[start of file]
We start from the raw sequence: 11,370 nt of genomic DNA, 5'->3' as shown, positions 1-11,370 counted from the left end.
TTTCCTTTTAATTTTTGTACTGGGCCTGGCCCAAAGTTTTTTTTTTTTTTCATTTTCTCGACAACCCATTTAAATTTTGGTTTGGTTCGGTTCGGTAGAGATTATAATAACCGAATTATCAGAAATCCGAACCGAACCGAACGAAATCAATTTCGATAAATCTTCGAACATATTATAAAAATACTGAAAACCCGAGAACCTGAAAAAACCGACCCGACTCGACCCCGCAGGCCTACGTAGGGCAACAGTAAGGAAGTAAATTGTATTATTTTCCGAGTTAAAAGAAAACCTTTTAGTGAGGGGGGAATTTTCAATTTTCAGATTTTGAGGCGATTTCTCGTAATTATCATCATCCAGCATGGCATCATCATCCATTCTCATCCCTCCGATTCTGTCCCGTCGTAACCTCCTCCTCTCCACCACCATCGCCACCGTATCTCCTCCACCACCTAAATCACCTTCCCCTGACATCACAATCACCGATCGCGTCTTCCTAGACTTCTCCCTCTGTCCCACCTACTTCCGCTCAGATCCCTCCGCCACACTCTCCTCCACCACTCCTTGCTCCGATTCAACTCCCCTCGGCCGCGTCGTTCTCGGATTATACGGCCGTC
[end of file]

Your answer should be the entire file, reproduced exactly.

We start from the raw sequence: 11,370 nt of genomic DNA, 5'->3' as shown, positions 1-11,370 counted from the left end.
TTTCCTTTTAATTTTTGTACTGGGCCTGGCCCAAAGTTTTTTTTTTTTTTCATTTTCTCGACAACCCATTTAAATTTTGGTTTGGTTCGGTTCGGTAGAGATTATAATAACCGAATTATCAGAAATCCGAACCGAACCGAACGAAATCAATTTCGATAAATCTTCGAACATATTATAAAAATACTGAAAACCCGAGAACCTGAAAAAACCGACCCGACTCGACCCCGCAGGCCTACGTAGGGCAACAGTAAGGAAGTAAATTGTATTATTTTCCGAGTTAAAAGAAAACCTTTTAGTGAGGGGGGAATTTTCAATTTTCAGATTTTGAGGCGATTTCTCGTAATTATCATCATCCAGCATGGCATCATCATCCATTCTCATCCCTCCGATTCTGTCCCGTCGTAACCTCCTCCTCTCCACCACCATCGCCACCGTATCTCCTCCACCACCTAAATCACCTTCCCCTGACATCACAATCACCGATCGCGTCTTCCTAGACTTCTCCCTCTGTCCCACCTACTTCCGCTCAGATCCCTCCGCCACACTCTCCTCCACCACTCCTTGCTCCGATTCAACTCCCCTCGGCCGCGTCGTTCTCGGATTATACGGCCGTC